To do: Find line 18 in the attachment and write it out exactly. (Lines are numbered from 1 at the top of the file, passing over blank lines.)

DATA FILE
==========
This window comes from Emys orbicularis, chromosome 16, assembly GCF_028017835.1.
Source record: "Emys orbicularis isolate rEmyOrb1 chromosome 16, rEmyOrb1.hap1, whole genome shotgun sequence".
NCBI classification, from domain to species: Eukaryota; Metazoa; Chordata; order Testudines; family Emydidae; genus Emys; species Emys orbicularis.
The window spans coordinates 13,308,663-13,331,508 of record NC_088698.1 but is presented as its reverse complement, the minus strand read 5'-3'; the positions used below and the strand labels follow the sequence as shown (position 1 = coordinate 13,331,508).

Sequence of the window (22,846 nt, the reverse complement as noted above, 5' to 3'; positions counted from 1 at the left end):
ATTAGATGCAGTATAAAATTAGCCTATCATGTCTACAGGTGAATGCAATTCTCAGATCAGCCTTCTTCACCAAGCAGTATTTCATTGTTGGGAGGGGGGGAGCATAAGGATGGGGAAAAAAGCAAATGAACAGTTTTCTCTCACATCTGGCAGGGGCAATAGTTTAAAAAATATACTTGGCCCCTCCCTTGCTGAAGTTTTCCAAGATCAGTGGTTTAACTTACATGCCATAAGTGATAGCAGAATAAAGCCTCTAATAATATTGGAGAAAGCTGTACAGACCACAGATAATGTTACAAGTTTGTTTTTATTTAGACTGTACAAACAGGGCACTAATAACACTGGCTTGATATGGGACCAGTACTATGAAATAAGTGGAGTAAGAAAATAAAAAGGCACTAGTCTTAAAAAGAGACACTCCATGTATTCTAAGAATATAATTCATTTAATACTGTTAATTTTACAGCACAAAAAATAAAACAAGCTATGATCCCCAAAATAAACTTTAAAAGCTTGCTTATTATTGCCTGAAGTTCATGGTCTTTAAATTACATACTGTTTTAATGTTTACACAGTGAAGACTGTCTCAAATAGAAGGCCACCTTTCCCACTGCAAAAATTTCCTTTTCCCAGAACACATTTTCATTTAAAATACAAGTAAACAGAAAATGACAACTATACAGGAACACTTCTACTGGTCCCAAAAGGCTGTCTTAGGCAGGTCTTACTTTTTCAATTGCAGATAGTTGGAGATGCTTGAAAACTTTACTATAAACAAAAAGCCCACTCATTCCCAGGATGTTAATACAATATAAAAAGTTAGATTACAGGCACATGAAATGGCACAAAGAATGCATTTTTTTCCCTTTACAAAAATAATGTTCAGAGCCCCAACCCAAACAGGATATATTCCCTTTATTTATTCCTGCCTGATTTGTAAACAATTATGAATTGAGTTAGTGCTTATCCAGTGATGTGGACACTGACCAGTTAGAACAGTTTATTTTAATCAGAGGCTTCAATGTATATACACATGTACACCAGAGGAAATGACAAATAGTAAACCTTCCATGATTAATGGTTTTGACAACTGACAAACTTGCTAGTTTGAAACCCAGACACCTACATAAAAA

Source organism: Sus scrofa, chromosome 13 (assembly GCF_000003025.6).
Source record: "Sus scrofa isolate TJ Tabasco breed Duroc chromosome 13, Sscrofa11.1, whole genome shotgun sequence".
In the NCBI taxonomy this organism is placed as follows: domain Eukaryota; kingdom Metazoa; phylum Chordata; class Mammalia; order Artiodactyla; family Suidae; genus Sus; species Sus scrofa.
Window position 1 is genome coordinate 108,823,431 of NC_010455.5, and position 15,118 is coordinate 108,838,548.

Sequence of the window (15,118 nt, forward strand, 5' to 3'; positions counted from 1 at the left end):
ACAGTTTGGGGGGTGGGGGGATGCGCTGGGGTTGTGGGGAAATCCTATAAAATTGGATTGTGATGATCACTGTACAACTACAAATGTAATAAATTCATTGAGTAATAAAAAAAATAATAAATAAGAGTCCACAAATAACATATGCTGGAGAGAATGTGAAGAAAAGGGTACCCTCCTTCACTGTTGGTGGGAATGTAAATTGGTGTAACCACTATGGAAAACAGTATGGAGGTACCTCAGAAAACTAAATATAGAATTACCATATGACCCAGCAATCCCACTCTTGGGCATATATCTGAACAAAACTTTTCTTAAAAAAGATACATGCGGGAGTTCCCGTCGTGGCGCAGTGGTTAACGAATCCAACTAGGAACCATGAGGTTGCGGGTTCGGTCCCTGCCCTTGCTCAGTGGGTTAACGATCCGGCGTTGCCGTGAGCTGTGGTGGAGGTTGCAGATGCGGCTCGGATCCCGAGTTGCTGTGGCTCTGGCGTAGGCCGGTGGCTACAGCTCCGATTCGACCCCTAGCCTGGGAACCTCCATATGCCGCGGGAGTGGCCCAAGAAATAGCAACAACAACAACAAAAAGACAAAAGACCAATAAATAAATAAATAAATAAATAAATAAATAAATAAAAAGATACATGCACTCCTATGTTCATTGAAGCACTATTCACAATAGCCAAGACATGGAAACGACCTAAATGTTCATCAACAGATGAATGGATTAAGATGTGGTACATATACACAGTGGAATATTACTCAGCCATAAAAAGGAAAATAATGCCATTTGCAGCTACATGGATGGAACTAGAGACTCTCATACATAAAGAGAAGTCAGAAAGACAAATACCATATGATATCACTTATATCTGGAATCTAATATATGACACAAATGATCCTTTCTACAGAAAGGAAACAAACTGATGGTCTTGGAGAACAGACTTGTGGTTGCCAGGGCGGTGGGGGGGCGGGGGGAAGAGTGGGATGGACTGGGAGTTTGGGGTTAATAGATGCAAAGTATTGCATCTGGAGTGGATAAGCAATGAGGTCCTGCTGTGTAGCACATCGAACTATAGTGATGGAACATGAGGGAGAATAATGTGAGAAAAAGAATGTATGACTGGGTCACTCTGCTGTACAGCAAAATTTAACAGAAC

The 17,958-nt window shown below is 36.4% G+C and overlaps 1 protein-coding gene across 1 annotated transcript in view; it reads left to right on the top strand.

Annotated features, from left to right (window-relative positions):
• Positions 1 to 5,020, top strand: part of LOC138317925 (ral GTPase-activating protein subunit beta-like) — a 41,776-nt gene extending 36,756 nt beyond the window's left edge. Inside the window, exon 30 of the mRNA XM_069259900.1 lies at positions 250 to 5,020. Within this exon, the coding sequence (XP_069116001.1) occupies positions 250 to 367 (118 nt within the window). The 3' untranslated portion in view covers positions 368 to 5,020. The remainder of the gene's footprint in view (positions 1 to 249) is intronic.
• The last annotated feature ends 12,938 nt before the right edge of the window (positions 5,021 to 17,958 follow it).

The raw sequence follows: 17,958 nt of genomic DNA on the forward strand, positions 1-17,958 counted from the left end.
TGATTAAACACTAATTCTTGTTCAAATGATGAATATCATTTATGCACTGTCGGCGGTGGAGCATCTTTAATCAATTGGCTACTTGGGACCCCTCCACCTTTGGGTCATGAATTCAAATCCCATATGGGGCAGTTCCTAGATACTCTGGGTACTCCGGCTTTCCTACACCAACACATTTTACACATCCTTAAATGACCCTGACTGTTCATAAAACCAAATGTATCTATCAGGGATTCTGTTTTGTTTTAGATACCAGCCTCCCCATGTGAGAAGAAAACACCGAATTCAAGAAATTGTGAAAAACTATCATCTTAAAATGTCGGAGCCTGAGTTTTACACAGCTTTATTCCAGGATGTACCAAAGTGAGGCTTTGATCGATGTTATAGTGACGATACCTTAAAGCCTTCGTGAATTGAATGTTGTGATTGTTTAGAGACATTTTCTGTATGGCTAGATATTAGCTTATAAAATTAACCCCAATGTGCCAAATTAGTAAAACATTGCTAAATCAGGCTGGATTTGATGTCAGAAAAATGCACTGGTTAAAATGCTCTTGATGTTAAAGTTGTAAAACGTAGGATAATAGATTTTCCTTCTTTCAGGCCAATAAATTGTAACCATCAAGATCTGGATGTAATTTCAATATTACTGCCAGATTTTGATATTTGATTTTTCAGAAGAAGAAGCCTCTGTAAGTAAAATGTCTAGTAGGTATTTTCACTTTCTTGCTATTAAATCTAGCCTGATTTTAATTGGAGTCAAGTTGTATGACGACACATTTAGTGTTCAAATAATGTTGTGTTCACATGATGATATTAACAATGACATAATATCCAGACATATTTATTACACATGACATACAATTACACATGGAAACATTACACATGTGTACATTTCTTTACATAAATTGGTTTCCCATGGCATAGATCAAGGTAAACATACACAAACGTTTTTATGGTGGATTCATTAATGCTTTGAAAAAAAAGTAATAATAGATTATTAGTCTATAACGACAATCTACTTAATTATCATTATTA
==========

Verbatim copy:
TGATTAAACACTAATTCTTGTTCAAATGATGAATATCATTTATGCACTGTCGGCGGTGGAGCATCTTTAATCAATTGGCTACTTGGGACCCCTCCACCTTTGGGTCATGAATTCAAATCCCATATGGGGCAGTTCCTAGATACTCTGGGTACTCCGGCTTTCCTACACCAACACATTTTACACATCCTTAAATGACCCTGACTGTTCATAAAACCAAATGTATCTATCAGGGATTCTGTTTTGTTTTAGATACCAGCCTCCCCATGTGAGAAGAAAACACCGAATTCAAGAAATTGTGAAAAACTATCATCTTAAAATGTCGGAGCCTGAGTTTTACACAGCTTTATTCCAGGATGTACCAAAGTGAGGCTTTGATCGATGTTATAGTGACGATACCTTAAAGCCTTCGTGAATTGAATGTTGTGATTGTTTAGAGACATTTTCTGTATGGCTAGATATTAGCTTATAAAATTAACCCCAATGTGCCAAATTAGTAAAACATTGCTAAATCAGGCTGGATTTGATGTCAGAAAAATGCACTGGTTAAAATGCTCTTGATGTTAAAGTTGTAAAACGTAGGATAATAGATTTTCCTTCTTTCAGGCCAATAAATTGTAACCATCAAGATCTGGATGTAATTTCAATATTACTGCCAGATTTTGATATTTGATTTTTCAGAAGAAGAAGCCTCTGTAAGTAAAATGTCTAGTAGGTATTTTCACTTTCTTGCTATTAAATCTAGCCTGATTTTAATTGGAGTCAAGTTGTATGACGACACATTTAGTGTTCAAATAATGTTGTGTTCACATGATGATATTAACAATGACATAATATCCAGACATATTTATTACACATGACATACAATTACACATGGAAACATTACACATGTGTACATTTCTTTACATAAATTGGTTTCCCATGGCATAGATCAAGGTAAACATACACAAACGTTTTTATGGTGGATTCATTAATGCTTTGAAAAAAAAGTAATAATAGATTATTAGTCTATAACGACAATCTACTTAATTATCATTATTA